Priscilla Ayub’s green space
Those with green thumb are getting into the nitty gritties of home gardening
“I take to gardening at least two times a day in between work. It allows me to keep a motivated therapeutic routine while tending to plants and watching the seedlings grow,” said Priscilla, a management professional. Priscilla shares that she started off with pothos plants, one of the easiest houseplants to take care of even if you are a person who forgets to water their plants. “Currently in my care are over 30 plants that include ivy, snake plants, a small palm and I also propagate a lot of money plants. I am excited to start a fresh batch of chilis and extend my balcony outdoor garden soon.”
“In our consumerist society, we as human beings have stopped having the urge or the curiosity to know where our food comes from,” said Hemant Julka, a co-founder of VeggiTech.
This is a golden opportunity to undertake a horticultural hobby and weave in some life lessons as well as be mindful and be present in the moment. “With instant gratification, children and youth are getting used to expecting things to be at a hand’s reach. Nothing in life that matters is instant. Things take time – like building your education, learning a new hobby to self-improvement. Given the lockdown it’s more important to use gardening as a tool for our children and the community, to take pleasure in the simple things: learn patience, dedication as you sow, water and clean, day after day waiting for your seedings to push through, coping with failure to finally succeeding to pick your own harvest,” said Yazen Al Kodmani.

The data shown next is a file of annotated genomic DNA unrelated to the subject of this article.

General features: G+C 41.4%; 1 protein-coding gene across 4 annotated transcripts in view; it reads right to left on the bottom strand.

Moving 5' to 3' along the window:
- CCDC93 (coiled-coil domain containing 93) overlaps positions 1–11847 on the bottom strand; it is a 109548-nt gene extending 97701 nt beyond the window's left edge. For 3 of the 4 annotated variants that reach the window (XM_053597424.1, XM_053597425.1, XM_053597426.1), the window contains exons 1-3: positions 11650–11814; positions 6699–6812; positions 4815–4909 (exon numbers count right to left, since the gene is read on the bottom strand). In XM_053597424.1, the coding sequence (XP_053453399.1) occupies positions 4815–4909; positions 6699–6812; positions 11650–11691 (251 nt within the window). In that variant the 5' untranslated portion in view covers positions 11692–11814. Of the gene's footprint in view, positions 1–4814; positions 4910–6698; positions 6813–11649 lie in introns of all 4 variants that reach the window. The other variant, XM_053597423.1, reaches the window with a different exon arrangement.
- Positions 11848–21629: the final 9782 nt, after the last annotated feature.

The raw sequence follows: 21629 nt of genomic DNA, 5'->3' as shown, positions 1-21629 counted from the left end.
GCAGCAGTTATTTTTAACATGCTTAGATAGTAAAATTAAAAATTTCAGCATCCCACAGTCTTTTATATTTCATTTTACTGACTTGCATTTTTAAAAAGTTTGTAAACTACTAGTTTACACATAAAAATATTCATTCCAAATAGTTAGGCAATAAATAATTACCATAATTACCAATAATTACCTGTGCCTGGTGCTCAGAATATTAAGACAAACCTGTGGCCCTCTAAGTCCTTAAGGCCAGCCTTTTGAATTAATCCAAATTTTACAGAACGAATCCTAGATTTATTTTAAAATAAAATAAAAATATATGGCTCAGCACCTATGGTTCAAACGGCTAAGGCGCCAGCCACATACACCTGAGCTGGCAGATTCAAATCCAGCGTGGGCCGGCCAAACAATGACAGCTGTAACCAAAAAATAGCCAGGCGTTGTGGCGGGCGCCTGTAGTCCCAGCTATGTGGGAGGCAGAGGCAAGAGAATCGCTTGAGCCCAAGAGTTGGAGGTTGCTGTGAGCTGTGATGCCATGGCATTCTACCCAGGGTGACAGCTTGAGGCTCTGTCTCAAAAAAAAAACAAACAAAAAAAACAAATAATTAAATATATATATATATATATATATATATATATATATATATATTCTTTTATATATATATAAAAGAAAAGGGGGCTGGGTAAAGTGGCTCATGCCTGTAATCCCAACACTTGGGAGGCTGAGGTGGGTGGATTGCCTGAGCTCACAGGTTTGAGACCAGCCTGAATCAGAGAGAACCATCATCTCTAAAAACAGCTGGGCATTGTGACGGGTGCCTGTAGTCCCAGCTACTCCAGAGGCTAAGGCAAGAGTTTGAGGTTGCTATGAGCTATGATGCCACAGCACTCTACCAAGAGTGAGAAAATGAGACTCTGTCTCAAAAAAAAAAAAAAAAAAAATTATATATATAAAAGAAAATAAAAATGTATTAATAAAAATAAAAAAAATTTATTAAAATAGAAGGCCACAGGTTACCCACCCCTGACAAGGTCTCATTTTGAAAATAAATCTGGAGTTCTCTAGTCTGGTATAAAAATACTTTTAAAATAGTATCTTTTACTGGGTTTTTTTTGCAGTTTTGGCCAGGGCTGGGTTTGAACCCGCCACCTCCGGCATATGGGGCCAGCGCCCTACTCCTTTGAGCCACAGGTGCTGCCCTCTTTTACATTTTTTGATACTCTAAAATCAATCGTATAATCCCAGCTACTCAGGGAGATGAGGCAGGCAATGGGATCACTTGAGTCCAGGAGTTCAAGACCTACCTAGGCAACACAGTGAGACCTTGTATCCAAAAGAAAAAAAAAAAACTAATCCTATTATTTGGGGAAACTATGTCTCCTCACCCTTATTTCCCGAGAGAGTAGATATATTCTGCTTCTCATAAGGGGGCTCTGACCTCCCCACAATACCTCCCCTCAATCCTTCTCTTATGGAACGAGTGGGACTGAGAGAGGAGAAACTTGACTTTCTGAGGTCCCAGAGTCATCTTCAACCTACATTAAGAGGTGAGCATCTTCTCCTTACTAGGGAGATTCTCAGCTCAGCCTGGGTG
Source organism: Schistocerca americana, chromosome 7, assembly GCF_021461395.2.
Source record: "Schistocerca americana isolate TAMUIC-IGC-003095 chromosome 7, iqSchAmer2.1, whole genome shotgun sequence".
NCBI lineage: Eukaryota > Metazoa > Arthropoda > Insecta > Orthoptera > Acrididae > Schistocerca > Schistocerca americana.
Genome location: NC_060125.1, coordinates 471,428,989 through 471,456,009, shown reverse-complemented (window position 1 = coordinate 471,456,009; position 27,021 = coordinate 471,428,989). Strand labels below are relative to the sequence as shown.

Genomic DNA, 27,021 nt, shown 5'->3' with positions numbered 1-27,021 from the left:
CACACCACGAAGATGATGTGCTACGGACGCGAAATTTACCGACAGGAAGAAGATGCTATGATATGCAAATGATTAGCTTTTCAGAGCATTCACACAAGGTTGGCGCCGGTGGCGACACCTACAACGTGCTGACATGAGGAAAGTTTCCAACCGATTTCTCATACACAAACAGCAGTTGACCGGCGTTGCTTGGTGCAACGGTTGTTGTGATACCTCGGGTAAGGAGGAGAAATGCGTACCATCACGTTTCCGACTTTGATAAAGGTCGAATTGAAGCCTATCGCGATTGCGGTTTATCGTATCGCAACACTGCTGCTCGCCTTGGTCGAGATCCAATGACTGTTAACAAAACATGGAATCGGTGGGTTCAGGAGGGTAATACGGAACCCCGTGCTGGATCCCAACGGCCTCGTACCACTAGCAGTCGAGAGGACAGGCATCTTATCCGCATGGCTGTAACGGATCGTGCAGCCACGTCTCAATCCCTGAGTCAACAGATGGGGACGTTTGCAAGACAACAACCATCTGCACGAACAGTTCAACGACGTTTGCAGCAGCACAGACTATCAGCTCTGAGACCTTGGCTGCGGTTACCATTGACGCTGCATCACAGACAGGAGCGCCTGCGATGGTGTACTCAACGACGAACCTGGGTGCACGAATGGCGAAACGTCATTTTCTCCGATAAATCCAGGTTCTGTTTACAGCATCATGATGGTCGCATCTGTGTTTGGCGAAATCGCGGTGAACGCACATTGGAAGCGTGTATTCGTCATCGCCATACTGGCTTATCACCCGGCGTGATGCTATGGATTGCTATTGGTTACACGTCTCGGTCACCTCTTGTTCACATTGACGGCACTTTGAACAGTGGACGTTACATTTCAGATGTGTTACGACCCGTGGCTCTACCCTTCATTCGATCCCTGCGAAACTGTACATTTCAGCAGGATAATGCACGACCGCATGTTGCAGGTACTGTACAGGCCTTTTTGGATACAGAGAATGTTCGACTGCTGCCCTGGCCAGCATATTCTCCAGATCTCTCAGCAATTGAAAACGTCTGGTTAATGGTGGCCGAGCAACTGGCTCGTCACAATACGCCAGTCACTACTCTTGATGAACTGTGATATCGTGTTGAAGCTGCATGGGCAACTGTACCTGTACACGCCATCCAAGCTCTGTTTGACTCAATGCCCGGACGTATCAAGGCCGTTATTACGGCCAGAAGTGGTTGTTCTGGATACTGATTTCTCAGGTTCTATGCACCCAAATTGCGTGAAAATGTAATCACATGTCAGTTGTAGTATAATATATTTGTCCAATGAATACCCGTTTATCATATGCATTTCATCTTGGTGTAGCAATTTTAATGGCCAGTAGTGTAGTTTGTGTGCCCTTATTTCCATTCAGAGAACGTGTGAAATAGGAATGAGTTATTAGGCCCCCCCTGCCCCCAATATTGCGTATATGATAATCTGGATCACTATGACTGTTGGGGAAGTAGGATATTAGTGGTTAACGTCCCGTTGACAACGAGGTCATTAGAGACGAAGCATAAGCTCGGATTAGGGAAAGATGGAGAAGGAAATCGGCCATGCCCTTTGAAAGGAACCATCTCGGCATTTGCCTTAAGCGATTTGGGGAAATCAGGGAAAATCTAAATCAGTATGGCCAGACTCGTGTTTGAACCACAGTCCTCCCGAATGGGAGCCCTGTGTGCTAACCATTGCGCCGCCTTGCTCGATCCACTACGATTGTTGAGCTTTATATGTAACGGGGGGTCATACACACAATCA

Tip#1 – Make sure the place you have chosen for planting the seeds is in the shade; also ensure the seeds are not old. The sowing depth should be no more than an inch.
Tip #2 – Ensure you keep the grow media (potting soil is good) moist (do not over hydrate the plant during the seed stage).
Tip #3 – Once the seeds germinate and are around 2-3 inches tall – transplant them into a pot or secure place where they become strong – potting soil with compost is ideal in this scenario (again in a shaded area) as the grow media.
Tip #4 – Try and grow plants that can be used as food – like herbs, leafy’s and lettuces. These plants grow quickly (typically in weeks) and it’s a great way to experience the circular economy (from your garden to your kitchen).
Tip #5 – Don’t give up if your seeds don’t make it to a plant; consider it as a learning experience and Nature is a patient teacher. Being with nature also has amazing benefits – both emotionally and physically and it is a great way for the family to bond together.
(By Hemant Julka, co-founder and Chief Operating Officer of VeggiTech)
Read the full article here